The Ideal of a Racino

By Ted Grevelis

With the passage of legislation in Maryland to allow either slots at the race tracks or, at the very least, slot parlors contributing revenue to the racetracks, it got me thinking about what I would do if I could build a racino.  And not only build a racino, but design the structure around the racino including slot machines, table games and even state tax rates.

Before I get started, I'm no economist and admittedly these are rough calculations.  While there is need for polishing this up by an expert, I hope that doesn't detract from my point: that slots, horses and government can coexist if everyone would stop being so greedy and work together so that everyone makes money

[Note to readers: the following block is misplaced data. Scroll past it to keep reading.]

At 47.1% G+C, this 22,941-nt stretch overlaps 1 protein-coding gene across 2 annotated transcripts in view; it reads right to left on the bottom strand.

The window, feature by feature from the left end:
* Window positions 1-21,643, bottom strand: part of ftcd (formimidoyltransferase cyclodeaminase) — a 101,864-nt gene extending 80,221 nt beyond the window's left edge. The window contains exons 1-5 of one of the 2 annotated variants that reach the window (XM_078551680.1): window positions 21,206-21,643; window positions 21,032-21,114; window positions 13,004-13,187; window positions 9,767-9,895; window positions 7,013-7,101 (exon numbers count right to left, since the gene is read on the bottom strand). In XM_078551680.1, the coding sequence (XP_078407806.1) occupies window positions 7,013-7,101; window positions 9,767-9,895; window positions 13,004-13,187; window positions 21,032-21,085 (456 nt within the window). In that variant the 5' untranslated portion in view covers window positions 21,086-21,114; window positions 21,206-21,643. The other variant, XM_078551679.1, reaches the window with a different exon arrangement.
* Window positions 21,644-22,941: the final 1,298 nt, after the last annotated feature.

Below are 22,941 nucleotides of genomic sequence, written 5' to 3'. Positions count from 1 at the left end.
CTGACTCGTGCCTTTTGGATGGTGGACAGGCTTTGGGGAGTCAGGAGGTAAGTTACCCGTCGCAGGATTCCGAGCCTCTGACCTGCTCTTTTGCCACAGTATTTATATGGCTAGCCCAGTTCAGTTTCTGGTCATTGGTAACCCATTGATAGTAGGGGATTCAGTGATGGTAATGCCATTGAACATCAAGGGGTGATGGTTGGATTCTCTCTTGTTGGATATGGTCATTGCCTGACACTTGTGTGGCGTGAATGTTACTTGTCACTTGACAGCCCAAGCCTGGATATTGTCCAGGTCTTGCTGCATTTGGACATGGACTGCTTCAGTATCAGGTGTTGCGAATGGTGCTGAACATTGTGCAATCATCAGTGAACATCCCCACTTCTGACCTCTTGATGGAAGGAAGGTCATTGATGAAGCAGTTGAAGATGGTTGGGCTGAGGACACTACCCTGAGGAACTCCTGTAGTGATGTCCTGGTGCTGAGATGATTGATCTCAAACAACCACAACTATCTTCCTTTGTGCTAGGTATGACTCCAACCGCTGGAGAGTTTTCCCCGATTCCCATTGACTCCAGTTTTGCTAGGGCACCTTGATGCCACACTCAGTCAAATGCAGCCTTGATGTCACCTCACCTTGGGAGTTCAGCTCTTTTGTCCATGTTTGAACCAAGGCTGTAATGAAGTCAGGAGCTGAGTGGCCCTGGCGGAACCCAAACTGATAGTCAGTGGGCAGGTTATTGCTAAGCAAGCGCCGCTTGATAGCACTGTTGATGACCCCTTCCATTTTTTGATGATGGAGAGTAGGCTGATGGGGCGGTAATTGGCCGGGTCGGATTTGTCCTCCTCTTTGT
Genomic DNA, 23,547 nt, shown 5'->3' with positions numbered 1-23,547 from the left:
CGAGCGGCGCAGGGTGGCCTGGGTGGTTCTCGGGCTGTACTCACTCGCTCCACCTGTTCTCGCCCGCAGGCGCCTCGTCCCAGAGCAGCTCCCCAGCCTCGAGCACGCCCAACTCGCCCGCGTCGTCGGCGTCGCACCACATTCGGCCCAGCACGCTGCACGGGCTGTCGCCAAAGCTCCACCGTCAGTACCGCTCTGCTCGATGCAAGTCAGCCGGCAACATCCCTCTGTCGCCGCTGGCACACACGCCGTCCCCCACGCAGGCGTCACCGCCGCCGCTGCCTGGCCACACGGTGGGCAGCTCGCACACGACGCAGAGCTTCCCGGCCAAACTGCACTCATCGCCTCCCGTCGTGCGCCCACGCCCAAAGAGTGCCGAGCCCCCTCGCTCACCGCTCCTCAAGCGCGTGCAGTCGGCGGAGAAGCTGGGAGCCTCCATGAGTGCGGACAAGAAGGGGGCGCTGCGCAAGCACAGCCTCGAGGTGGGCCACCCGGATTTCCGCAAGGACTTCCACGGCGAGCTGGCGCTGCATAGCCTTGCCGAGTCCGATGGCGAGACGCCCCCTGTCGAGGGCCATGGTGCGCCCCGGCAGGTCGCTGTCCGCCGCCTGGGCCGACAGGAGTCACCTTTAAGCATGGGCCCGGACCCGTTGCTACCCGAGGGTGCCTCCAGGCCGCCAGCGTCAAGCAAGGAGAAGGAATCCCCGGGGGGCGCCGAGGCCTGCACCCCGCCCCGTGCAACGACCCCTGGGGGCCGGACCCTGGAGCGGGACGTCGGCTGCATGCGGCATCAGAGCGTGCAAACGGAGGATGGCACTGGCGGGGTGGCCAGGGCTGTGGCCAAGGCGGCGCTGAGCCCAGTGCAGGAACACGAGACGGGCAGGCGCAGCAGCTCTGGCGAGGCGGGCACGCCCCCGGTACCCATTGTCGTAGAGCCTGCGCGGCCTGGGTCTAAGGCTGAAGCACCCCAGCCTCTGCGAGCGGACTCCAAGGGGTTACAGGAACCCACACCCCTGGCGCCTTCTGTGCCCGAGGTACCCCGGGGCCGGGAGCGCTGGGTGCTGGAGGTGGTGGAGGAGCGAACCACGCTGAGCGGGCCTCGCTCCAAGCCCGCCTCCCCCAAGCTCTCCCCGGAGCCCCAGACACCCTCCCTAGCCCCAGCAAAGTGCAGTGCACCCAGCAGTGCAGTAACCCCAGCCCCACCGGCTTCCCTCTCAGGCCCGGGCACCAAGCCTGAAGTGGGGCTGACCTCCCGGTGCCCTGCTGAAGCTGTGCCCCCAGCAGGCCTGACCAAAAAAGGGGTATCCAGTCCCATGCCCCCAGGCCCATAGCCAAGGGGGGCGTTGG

To start, you look at the Maryland legislation and you see that the state will get about 67% of the take.  In contrast, Nevada casinos are taxed at a rate around 8%.  Both are ridiculous.  You need to be able to build a business on the high end and, as the sorry state of Nevada schools (especially southern Nevada) attests, you need a bit more on the low end to make it worth it to government.  You need to be able to reinvest in the infrastructure of the physical plant; turn over your slot floor to keep offerings fresh; continuous track maintenance.  Forcing a racino operator to try and operate on only 33% of revenue does only two things: discourage operators from maximizing the property and prevents the property from being the best it can be.